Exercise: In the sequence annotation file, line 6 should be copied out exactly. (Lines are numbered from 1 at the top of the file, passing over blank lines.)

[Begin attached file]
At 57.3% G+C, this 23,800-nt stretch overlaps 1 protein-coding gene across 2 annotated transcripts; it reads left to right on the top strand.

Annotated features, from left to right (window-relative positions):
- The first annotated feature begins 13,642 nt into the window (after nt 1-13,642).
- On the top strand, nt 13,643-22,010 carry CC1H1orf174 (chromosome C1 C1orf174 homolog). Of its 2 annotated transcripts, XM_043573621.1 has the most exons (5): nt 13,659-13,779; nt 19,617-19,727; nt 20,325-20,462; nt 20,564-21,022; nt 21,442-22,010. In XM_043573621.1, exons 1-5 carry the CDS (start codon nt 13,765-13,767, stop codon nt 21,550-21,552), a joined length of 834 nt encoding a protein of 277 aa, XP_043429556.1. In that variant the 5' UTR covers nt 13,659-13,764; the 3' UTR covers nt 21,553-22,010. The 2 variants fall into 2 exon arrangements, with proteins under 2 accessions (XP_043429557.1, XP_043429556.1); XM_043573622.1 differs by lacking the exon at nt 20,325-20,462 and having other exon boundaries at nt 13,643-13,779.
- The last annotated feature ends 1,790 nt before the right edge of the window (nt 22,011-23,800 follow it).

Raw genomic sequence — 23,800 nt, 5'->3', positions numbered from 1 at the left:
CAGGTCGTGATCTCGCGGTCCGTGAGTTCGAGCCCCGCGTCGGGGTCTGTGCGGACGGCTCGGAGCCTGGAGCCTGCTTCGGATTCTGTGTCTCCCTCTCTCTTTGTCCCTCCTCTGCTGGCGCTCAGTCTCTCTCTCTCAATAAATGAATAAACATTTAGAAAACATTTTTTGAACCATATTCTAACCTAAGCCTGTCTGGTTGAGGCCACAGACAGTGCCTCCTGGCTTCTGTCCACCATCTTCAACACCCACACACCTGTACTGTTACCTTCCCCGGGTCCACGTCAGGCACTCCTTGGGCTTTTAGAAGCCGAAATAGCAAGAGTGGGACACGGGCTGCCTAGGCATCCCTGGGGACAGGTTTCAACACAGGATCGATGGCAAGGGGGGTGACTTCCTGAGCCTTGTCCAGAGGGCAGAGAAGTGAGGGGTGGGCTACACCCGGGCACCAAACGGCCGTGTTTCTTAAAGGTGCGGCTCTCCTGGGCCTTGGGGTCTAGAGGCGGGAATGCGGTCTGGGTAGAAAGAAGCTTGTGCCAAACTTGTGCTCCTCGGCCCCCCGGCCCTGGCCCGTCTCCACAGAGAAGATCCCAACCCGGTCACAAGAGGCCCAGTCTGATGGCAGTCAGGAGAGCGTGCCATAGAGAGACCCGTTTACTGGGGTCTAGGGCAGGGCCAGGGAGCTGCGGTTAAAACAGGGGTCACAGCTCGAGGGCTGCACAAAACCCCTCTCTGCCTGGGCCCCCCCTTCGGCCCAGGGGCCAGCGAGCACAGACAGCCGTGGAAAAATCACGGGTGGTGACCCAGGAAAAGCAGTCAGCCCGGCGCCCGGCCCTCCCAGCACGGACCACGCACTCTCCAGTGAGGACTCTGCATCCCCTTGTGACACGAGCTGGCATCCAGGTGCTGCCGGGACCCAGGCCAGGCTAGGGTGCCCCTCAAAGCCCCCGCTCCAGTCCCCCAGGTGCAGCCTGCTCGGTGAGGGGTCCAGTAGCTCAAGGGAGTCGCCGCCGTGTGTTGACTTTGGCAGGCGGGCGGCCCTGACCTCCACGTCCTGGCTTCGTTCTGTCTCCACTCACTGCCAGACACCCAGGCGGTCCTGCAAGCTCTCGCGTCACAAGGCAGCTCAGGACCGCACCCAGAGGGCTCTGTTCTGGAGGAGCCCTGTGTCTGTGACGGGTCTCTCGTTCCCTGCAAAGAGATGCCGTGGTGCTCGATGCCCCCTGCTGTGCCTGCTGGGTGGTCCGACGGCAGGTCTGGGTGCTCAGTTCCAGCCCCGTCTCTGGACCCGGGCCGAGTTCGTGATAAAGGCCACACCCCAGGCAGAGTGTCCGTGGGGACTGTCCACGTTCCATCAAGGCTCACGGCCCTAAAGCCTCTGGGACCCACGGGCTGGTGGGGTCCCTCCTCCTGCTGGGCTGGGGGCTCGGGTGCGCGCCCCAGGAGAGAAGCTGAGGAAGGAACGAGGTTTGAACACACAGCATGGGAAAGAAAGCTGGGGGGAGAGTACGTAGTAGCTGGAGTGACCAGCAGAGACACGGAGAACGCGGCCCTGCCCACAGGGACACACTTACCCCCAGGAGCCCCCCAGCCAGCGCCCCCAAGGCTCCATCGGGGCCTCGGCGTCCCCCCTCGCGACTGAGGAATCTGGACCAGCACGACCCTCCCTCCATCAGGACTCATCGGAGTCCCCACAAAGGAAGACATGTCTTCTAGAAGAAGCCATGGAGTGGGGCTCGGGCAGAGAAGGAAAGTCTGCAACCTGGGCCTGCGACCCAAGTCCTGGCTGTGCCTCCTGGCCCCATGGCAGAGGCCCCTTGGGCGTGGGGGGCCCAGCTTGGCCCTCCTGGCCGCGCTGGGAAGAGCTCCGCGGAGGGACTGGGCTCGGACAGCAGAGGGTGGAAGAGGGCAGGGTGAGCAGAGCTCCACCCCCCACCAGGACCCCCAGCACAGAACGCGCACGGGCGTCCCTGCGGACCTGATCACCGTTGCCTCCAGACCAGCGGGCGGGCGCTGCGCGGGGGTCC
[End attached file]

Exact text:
Raw genomic sequence — 23,800 nt, 5'->3', positions numbered from 1 at the left: